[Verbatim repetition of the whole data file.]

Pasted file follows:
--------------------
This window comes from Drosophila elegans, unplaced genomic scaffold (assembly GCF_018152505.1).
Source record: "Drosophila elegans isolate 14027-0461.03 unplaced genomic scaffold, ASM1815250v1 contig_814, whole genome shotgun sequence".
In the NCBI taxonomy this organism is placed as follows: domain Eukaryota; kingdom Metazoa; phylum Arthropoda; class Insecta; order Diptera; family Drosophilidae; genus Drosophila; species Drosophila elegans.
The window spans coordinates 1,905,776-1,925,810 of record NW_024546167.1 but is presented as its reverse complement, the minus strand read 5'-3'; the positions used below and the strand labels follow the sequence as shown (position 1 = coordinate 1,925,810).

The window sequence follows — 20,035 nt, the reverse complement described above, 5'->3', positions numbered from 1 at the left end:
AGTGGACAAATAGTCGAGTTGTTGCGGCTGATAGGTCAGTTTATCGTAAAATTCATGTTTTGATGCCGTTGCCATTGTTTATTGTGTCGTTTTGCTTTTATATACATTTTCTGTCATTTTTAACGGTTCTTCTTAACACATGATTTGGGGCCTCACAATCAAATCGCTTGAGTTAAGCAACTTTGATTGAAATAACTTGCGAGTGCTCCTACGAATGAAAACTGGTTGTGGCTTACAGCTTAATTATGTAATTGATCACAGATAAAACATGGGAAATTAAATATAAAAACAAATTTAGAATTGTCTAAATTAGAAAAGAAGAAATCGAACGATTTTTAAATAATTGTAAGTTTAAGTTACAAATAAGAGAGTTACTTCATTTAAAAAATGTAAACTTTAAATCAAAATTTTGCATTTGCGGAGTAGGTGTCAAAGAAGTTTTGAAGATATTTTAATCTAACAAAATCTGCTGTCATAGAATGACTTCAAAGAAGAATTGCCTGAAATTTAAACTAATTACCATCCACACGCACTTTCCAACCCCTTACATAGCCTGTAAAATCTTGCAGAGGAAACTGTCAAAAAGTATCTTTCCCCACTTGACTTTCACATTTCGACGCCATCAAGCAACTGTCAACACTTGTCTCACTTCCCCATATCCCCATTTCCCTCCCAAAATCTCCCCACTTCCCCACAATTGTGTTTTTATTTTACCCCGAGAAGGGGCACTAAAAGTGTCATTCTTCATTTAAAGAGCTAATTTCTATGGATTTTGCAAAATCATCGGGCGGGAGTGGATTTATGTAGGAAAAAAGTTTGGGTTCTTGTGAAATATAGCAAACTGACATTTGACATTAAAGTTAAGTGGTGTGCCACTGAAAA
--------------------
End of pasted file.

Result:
This window comes from Drosophila elegans, unplaced genomic scaffold (assembly GCF_018152505.1).
Source record: "Drosophila elegans isolate 14027-0461.03 unplaced genomic scaffold, ASM1815250v1 contig_814, whole genome shotgun sequence".
In the NCBI taxonomy this organism is placed as follows: domain Eukaryota; kingdom Metazoa; phylum Arthropoda; class Insecta; order Diptera; family Drosophilidae; genus Drosophila; species Drosophila elegans.
The window spans coordinates 1,905,776-1,925,810 of record NW_024546167.1 but is presented as its reverse complement, the minus strand read 5'-3'; the positions used below and the strand labels follow the sequence as shown (position 1 = coordinate 1,925,810).

The window sequence follows — 20,035 nt, the reverse complement described above, 5'->3', positions numbered from 1 at the left end:
AGTGGACAAATAGTCGAGTTGTTGCGGCTGATAGGTCAGTTTATCGTAAAATTCATGTTTTGATGCCGTTGCCATTGTTTATTGTGTCGTTTTGCTTTTATATACATTTTCTGTCATTTTTAACGGTTCTTCTTAACACATGATTTGGGGCCTCACAATCAAATCGCTTGAGTTAAGCAACTTTGATTGAAATAACTTGCGAGTGCTCCTACGAATGAAAACTGGTTGTGGCTTACAGCTTAATTATGTAATTGATCACAGATAAAACATGGGAAATTAAATATAAAAACAAATTTAGAATTGTCTAAATTAGAAAAGAAGAAATCGAACGATTTTTAAATAATTGTAAGTTTAAGTTACAAATAAGAGAGTTACTTCATTTAAAAAATGTAAACTTTAAATCAAAATTTTGCATTTGCGGAGTAGGTGTCAAAGAAGTTTTGAAGATATTTTAATCTAACAAAATCTGCTGTCATAGAATGACTTCAAAGAAGAATTGCCTGAAATTTAAACTAATTACCATCCACACGCACTTTCCAACCCCTTACATAGCCTGTAAAATCTTGCAGAGGAAACTGTCAAAAAGTATCTTTCCCCACTTGACTTTCACATTTCGACGCCATCAAGCAACTGTCAACACTTGTCTCACTTCCCCATATCCCCATTTCCCTCCCAAAATCTCCCCACTTCCCCACAATTGTGTTTTTATTTTACCCCGAGAAGGGGCACTAAAAGTGTCATTCTTCATTTAAAGAGCTAATTTCTATGGATTTTGCAAAATCATCGGGCGGGAGTGGATTTATGTAGGAAAAAAGTTTGGGTTCTTGTGAAATATAGCAAACTGACATTTGACATTAAAGTTAAGTGGTGTGCCACTGAAAA